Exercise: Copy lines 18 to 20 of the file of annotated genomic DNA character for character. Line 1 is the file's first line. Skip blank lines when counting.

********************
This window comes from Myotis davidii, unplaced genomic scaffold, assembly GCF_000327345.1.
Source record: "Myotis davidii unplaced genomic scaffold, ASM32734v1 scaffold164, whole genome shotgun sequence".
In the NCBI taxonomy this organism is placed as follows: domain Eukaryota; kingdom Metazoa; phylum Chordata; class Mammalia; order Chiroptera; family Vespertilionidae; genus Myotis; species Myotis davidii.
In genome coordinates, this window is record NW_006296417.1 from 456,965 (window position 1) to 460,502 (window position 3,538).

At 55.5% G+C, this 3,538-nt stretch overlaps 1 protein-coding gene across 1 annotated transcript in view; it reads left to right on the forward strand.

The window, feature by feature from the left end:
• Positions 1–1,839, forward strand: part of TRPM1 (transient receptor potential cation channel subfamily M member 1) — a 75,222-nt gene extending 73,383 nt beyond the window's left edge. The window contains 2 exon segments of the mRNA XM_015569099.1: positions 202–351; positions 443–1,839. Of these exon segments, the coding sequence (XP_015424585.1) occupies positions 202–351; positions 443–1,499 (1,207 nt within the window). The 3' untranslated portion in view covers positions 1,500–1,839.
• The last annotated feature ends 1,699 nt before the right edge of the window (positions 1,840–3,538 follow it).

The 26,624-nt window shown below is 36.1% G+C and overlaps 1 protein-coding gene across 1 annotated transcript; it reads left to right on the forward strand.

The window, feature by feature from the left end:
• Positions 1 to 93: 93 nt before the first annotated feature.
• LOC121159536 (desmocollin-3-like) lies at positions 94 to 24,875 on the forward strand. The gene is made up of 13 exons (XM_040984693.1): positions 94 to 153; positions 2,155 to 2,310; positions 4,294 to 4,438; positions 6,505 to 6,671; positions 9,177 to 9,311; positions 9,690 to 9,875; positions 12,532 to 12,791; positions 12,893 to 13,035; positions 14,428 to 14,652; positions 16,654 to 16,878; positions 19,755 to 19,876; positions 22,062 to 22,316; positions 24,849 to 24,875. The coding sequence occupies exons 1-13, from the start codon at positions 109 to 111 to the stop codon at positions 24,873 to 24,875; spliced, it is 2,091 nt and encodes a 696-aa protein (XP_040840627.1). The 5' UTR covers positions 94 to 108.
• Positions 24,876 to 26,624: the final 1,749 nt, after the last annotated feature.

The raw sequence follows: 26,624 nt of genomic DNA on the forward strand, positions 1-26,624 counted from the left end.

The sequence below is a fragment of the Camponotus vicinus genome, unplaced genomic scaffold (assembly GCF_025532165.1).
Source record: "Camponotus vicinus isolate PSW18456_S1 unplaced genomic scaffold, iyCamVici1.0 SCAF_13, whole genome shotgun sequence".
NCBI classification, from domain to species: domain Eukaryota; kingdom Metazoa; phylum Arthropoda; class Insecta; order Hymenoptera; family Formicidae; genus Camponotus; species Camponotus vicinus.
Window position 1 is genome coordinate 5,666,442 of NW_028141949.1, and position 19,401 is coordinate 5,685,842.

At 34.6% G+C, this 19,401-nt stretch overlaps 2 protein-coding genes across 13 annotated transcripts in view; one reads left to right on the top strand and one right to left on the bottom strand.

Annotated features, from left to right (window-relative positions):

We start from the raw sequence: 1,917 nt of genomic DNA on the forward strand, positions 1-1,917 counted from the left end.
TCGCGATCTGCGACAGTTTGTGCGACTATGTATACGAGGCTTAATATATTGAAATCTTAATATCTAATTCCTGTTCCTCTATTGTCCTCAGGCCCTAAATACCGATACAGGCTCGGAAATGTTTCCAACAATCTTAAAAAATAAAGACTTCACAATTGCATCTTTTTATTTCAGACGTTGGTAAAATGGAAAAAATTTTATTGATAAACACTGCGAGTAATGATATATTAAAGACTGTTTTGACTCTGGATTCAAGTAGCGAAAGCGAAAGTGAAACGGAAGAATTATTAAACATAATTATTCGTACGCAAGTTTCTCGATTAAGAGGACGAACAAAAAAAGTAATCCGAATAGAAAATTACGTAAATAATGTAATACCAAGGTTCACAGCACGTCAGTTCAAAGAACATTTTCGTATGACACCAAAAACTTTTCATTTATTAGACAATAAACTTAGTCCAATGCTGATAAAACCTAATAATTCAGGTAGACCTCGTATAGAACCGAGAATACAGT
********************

Window position 1 is genome coordinate 5,666,442 of NW_028141949.1, and position 19,401 is coordinate 5,685,842.

At 34.6% G+C, this 19,401-nt stretch overlaps 2 protein-coding genes across 13 annotated transcripts in view; one reads left to right on the top strand and one right to left on the bottom strand.

Annotated features, from left to right (window-relative positions):